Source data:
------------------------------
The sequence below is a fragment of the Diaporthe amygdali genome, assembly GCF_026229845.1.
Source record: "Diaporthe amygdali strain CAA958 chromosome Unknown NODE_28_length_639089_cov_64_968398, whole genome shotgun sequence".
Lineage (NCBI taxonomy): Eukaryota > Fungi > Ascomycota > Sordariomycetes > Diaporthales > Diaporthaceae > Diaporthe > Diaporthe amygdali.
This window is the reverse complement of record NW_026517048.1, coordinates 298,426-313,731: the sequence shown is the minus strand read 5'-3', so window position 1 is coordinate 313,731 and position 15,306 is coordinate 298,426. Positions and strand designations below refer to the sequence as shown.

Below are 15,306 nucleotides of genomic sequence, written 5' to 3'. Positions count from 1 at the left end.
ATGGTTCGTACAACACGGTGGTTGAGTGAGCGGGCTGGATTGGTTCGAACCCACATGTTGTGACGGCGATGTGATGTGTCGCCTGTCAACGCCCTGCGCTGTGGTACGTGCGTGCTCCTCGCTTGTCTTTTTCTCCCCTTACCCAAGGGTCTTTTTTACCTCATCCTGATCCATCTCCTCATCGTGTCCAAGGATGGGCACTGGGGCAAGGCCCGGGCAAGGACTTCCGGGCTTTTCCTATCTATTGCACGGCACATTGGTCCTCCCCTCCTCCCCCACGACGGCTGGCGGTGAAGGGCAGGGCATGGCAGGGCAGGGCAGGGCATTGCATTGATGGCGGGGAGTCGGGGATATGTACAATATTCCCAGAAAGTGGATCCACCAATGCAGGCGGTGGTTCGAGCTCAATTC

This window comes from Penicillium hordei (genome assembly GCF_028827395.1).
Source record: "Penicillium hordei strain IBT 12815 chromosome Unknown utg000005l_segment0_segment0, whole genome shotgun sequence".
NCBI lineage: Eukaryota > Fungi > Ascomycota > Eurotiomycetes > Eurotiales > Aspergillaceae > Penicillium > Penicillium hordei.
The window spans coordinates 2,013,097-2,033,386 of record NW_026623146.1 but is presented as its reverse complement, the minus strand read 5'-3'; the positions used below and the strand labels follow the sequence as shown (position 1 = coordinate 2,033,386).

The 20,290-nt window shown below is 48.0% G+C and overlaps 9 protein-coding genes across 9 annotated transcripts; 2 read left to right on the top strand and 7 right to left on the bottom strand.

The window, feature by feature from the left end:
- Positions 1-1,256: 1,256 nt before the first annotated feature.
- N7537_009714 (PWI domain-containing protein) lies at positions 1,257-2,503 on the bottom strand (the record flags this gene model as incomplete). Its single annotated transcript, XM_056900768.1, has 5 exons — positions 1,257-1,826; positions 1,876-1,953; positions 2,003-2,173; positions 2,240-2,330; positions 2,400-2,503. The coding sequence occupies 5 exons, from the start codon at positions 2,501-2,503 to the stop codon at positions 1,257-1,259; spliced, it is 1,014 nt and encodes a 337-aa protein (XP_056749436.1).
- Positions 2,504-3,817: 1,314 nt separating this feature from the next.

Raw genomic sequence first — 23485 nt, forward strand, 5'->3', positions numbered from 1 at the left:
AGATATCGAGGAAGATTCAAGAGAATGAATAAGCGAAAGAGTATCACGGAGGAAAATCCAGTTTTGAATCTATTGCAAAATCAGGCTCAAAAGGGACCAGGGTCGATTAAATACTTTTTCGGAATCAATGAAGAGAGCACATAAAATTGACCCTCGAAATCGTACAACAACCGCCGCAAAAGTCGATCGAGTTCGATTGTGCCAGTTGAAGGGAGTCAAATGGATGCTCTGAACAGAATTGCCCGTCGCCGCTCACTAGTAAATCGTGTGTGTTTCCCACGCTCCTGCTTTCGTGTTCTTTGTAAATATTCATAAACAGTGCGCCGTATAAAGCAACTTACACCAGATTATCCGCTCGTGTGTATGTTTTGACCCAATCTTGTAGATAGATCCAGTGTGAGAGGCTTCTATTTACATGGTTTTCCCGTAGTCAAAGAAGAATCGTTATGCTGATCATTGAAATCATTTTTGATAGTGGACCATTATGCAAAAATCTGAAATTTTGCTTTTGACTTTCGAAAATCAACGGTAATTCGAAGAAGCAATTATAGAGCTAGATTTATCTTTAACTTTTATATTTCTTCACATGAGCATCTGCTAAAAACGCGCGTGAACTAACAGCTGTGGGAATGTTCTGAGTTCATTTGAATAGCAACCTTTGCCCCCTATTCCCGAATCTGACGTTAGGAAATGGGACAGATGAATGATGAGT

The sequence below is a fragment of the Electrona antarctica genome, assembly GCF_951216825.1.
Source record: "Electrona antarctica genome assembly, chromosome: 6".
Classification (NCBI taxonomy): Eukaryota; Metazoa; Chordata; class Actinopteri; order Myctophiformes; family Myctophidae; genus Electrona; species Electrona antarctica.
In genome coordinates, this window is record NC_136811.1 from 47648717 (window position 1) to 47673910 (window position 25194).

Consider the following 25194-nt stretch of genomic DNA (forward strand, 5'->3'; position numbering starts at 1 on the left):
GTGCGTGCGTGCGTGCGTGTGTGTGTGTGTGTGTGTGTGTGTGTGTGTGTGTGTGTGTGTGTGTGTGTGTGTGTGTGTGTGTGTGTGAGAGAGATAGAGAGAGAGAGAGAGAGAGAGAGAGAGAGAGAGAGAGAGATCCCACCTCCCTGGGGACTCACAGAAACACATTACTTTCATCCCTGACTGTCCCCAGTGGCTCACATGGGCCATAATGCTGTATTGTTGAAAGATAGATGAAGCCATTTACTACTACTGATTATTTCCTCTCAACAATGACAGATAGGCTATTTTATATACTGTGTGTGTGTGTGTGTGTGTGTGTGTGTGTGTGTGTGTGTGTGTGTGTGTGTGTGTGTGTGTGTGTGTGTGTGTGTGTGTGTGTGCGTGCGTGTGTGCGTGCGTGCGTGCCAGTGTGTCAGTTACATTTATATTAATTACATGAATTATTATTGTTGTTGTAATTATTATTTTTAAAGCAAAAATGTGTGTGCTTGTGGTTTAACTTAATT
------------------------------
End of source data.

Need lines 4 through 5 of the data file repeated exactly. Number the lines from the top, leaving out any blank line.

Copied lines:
This window is the reverse complement of record NW_026517048.1, coordinates 298,426-313,731: the sequence shown is the minus strand read 5'-3', so window position 1 is coordinate 313,731 and position 15,306 is coordinate 298,426. Positions and strand designations below refer to the sequence as shown.

Below are 15,306 nucleotides of genomic sequence, written 5' to 3'. Positions count from 1 at the left end.